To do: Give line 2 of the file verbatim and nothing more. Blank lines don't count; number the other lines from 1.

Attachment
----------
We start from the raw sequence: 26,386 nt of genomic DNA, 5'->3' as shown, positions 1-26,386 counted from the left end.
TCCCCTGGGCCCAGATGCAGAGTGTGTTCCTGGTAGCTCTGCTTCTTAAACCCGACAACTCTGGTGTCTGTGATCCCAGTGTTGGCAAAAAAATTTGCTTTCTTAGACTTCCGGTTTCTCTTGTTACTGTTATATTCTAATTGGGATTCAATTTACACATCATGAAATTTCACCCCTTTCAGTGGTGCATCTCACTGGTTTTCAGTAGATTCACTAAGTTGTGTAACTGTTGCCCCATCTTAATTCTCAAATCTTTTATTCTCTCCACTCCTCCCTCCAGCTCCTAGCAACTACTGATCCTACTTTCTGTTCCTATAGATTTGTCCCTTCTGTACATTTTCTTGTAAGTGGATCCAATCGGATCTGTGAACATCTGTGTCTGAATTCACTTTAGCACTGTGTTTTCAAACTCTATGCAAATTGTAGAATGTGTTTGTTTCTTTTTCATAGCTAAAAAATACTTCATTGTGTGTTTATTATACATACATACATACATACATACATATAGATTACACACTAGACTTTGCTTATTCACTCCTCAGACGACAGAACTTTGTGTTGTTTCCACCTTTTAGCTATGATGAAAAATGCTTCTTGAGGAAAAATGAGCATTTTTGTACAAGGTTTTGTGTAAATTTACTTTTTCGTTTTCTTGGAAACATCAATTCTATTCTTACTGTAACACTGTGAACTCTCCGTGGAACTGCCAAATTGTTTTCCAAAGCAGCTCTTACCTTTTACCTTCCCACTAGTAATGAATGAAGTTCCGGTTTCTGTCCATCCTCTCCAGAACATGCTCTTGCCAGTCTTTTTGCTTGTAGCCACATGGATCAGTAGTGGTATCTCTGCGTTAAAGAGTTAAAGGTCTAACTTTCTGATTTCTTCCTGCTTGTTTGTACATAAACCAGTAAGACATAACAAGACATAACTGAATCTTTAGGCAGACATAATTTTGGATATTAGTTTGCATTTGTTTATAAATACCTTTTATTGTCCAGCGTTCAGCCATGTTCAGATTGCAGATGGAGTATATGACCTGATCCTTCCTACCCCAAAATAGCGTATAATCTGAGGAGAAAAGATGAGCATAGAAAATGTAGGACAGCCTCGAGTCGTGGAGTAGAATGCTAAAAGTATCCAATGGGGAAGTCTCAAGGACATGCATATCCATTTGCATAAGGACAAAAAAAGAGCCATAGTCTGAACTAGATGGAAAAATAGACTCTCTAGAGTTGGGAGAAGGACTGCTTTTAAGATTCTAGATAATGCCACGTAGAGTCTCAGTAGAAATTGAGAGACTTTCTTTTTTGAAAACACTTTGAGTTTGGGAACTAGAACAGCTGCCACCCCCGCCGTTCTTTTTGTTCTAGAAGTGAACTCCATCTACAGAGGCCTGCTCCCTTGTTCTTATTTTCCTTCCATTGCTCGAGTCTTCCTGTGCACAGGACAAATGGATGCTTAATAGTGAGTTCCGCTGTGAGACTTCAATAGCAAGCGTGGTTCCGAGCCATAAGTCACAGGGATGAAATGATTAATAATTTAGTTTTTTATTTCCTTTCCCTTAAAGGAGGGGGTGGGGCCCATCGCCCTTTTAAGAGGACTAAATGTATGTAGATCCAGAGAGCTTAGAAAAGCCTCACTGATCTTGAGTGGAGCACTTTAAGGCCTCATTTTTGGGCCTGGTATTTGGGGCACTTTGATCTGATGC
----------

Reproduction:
TCCCCTGGGCCCAGATGCAGAGTGTGTTCCTGGTAGCTCTGCTTCTTAAACCCGACAACTCTGGTGTCTGTGATCCCAGTGTTGGCAAAAAAATTTGCTTTCTTAGACTTCCGGTTTCTCTTGTTACTGTTATATTCTAATTGGGATTCAATTTACACATCATGAAATTTCACCCCTTTCAGTGGTGCATCTCACTGGTTTTCAGTAGATTCACTAAGTTGTGTAACTGTTGCCCCATCTTAATTCTCAAATCTTTTATTCTCTCCACTCCTCCCTCCAGCTCCTAGCAACTACTGATCCTACTTTCTGTTCCTATAGATTTGTCCCTTCTGTACATTTTCTTGTAAGTGGATCCAATCGGATCTGTGAACATCTGTGTCTGAATTCACTTTAGCACTGTGTTTTCAAACTCTATGCAAATTGTAGAATGTGTTTGTTTCTTTTTCATAGCTAAAAAATACTTCATTGTGTGTTTATTATACATACATACATACATACATACATATAGATTACACACTAGACTTTGCTTATTCACTCCTCAGACGACAGAACTTTGTGTTGTTTCCACCTTTTAGCTATGATGAAAAATGCTTCTTGAGGAAAAATGAGCATTTTTGTACAAGGTTTTGTGTAAATTTACTTTTTCGTTTTCTTGGAAACATCAATTCTATTCTTACTGTAACACTGTGAACTCTCCGTGGAACTGCCAAATTGTTTTCCAAAGCAGCTCTTACCTTTTACCTTCCCACTAGTAATGAATGAAGTTCCGGTTTCTGTCCATCCTCTCCAGAACATGCTCTTGCCAGTCTTTTTGCTTGTAGCCACATGGATCAGTAGTGGTATCTCTGCGTTAAAGAGTTAAAGGTCTAACTTTCTGATTTCTTCCTGCTTGTTTGTACATAAACCAGTAAGACATAACAAGACATAACTGAATCTTTAGGCAGACATAATTTTGGATATTAGTTTGCATTTGTTTATAAATACCTTTTATTGTCCAGCGTTCAGCCATGTTCAGATTGCAGATGGAGTATATGACCTGATCCTTCCTACCCCAAAATAGCGTATAATCTGAGGAGAAAAGATGAGCATAGAAAATGTAGGACAGCCTCGAGTCGTGGAGTAGAATGCTAAAAGTATCCAATGGGGAAGTCTCAAGGACATGCATATCCATTTGCATAAGGACAAAAAAAGAGCCATAGTCTGAACTAGATGGAAAAATAGACTCTCTAGAGTTGGGAGAAGGACTGCTTTTAAGATTCTAGATAATGCCACGTAGAGTCTCAGTAGAAATTGAGAGACTTTCTTTTTTGAAAACACTTTGAGTTTGGGAACTAGAACAGCTGCCACCCCCGCCGTTCTTTTTGTTCTAGAAGTGAACTCCATCTACAGAGGCCTGCTCCCTTGTTCTTATTTTCCTTCCATTGCTCGAGTCTTCCTGTGCACAGGACAAATGGATGCTTAATAGTGAGTTCCGCTGTGAGACTTCAATAGCAAGCGTGGTTCCGAGCCATAAGTCACAGGGATGAAATGATTAATAATTTAGTTTTTTATTTCCTTTCCCTTAAAGGAGGGGGTGGGGCCCATCGCCCTTTTAAGAGGACTAAATGTATGTAGATCCAGAGAGCTTAGAAAAGCCTCACTGATCTTGAGTGGAGCACTTTAAGGCCTCATTTTTGGGCCTGGTATTTGGGGCACTTTGATCTGATGC